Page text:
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Body Dysmorphic Disorder (BDD) has only recently received attention in current research. As such, little is understood with regards to the underlying cognitive impairments and neurobiological substrates implicated in this disorder. The current report provides first, a review of the background of BDD; second, a description of the clinical features of three BDD cases; and last, the outcomes from a cognitive assessment administered to three BDD cases. The cognitive assessment included (a) executive function, (b) facial affect perception, and (c) general social cognition. All three BDD cases illustrated many of the disorder’s clinical features such as excessive disproportionate concerns about their appearance, repetitive (checking) behaviours, and camouflaging. Further, they experience significant distress and impairment in social, occupational, and other important areas of functioning. They also demonstrated poor self-esteem, greater self-ambivalence, and more pronounced delusional thinking than a comparison group of ten healthy controls. The cognitive assessment demonstrated deficits in executive functioning and facial affect perception, but not in general social cognition. The findings implicate frontalamygdala and temporal-parietal pathology in BDD although neuroimaging studies are needed to confirm this speculation. The implications of our findings for the treatment of BDD are discussed.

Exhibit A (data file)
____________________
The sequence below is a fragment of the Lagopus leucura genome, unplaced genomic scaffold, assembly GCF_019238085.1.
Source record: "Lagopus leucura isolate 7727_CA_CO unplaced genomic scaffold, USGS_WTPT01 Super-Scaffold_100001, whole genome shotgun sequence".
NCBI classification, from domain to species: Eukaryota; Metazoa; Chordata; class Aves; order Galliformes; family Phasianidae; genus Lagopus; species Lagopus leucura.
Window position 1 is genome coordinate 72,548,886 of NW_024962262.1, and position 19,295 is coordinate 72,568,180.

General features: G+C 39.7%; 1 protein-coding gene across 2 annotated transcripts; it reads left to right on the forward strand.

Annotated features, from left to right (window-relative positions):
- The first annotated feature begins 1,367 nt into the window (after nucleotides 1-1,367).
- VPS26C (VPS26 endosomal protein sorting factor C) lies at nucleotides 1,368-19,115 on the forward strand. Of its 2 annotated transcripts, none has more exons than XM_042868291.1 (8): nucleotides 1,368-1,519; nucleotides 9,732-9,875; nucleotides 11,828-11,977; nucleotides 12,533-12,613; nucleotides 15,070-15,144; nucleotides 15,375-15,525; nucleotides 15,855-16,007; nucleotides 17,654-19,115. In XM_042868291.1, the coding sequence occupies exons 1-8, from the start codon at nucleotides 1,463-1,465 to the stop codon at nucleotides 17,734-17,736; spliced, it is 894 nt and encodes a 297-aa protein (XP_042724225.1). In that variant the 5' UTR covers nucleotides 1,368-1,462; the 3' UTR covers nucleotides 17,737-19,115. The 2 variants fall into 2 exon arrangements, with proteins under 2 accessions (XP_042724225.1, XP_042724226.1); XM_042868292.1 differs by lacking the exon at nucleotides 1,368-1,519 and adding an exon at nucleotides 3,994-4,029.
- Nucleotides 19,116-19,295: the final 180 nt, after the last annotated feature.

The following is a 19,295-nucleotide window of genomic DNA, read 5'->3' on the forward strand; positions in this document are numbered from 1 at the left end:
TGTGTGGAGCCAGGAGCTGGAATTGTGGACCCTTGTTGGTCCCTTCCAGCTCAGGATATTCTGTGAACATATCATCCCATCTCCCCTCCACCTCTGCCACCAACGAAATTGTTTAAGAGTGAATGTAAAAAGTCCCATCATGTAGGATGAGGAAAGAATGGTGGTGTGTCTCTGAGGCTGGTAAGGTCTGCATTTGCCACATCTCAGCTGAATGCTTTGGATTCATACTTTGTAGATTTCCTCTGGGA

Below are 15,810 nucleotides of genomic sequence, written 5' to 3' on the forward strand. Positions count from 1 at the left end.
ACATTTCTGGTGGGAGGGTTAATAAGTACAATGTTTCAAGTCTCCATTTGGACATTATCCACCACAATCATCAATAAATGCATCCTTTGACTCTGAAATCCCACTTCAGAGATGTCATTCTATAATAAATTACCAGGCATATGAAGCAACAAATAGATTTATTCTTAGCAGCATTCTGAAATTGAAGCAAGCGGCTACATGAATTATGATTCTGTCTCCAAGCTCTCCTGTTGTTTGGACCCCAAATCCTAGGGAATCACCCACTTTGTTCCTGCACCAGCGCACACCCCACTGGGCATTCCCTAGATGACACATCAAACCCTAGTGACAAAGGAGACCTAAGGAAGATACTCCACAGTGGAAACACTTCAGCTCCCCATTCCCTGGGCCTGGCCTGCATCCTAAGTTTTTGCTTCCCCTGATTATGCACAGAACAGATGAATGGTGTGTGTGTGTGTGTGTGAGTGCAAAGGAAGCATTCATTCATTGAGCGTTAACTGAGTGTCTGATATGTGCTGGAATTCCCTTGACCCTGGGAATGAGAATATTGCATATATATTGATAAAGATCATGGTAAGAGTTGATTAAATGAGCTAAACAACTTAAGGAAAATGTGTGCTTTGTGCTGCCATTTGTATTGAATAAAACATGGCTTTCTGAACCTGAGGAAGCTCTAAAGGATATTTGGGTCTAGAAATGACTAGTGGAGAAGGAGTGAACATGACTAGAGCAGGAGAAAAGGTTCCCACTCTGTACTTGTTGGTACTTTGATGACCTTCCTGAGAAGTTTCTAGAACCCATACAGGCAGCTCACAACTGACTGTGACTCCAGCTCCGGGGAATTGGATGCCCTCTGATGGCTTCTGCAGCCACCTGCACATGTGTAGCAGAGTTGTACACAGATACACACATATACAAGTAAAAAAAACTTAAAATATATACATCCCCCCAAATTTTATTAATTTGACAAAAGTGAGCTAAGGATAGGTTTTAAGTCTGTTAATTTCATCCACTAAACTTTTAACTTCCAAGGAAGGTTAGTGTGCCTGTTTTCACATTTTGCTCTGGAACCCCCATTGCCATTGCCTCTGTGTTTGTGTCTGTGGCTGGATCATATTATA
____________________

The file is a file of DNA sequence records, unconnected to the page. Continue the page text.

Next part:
School of Psychology

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Journal Article

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